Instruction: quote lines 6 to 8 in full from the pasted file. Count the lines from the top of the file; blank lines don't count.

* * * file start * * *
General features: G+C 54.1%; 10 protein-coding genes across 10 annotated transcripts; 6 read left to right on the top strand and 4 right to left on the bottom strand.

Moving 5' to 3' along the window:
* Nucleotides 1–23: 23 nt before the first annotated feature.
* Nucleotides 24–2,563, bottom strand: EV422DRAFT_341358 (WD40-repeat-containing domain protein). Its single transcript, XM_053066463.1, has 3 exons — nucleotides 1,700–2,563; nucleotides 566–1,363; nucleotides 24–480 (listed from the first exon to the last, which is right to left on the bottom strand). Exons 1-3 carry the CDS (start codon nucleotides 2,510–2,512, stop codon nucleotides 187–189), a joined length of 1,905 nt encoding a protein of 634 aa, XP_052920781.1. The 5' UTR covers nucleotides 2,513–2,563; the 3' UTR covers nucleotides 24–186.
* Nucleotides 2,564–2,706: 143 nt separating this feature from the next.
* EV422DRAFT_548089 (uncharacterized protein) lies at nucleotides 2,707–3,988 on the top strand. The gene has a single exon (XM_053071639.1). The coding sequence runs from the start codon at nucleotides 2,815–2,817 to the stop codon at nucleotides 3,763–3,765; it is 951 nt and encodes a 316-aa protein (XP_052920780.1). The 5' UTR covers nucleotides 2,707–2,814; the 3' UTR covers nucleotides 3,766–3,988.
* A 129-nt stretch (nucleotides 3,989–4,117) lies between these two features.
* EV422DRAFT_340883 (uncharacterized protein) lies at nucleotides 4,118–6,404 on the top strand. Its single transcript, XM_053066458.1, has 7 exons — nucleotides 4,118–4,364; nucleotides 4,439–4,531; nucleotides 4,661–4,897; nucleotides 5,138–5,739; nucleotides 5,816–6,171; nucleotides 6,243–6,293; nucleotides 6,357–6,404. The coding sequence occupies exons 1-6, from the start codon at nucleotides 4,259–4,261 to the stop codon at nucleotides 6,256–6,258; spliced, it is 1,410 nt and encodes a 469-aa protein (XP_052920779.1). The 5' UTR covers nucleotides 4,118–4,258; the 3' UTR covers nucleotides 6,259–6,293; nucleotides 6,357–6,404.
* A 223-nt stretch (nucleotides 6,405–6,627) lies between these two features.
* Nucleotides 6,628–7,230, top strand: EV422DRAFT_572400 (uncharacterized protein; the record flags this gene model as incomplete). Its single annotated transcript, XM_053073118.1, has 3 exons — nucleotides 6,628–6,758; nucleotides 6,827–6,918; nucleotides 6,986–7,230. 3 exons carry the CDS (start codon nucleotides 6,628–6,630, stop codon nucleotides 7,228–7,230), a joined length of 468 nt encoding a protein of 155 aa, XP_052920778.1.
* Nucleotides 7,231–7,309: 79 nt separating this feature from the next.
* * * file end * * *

* EV422DRAFT_548089 (uncharacterized protein) lies at nucleotides 2,707–3,988 on the top strand. The gene has a single exon (XM_053071639.1). The coding sequence runs from the start codon at nucleotides 2,815–2,817 to the stop codon at nucleotides 3,763–3,765; it is 951 nt and encodes a 316-aa protein (XP_052920780.1). The 5' UTR covers nucleotides 2,707–2,814; the 3' UTR covers nucleotides 3,766–3,988.
* A 129-nt stretch (nucleotides 3,989–4,117) lies between these two features.
* EV422DRAFT_340883 (uncharacterized protein) lies at nucleotides 4,118–6,404 on the top strand. Its single transcript, XM_053066458.1, has 7 exons — nucleotides 4,118–4,364; nucleotides 4,439–4,531; nucleotides 4,661–4,897; nucleotides 5,138–5,739; nucleotides 5,816–6,171; nucleotides 6,243–6,293; nucleotides 6,357–6,404. The coding sequence occupies exons 1-6, from the start codon at nucleotides 4,259–4,261 to the stop codon at nucleotides 6,256–6,258; spliced, it is 1,410 nt and encodes a 469-aa protein (XP_052920779.1). The 5' UTR covers nucleotides 4,118–4,258; the 3' UTR covers nucleotides 6,259–6,293; nucleotides 6,357–6,404.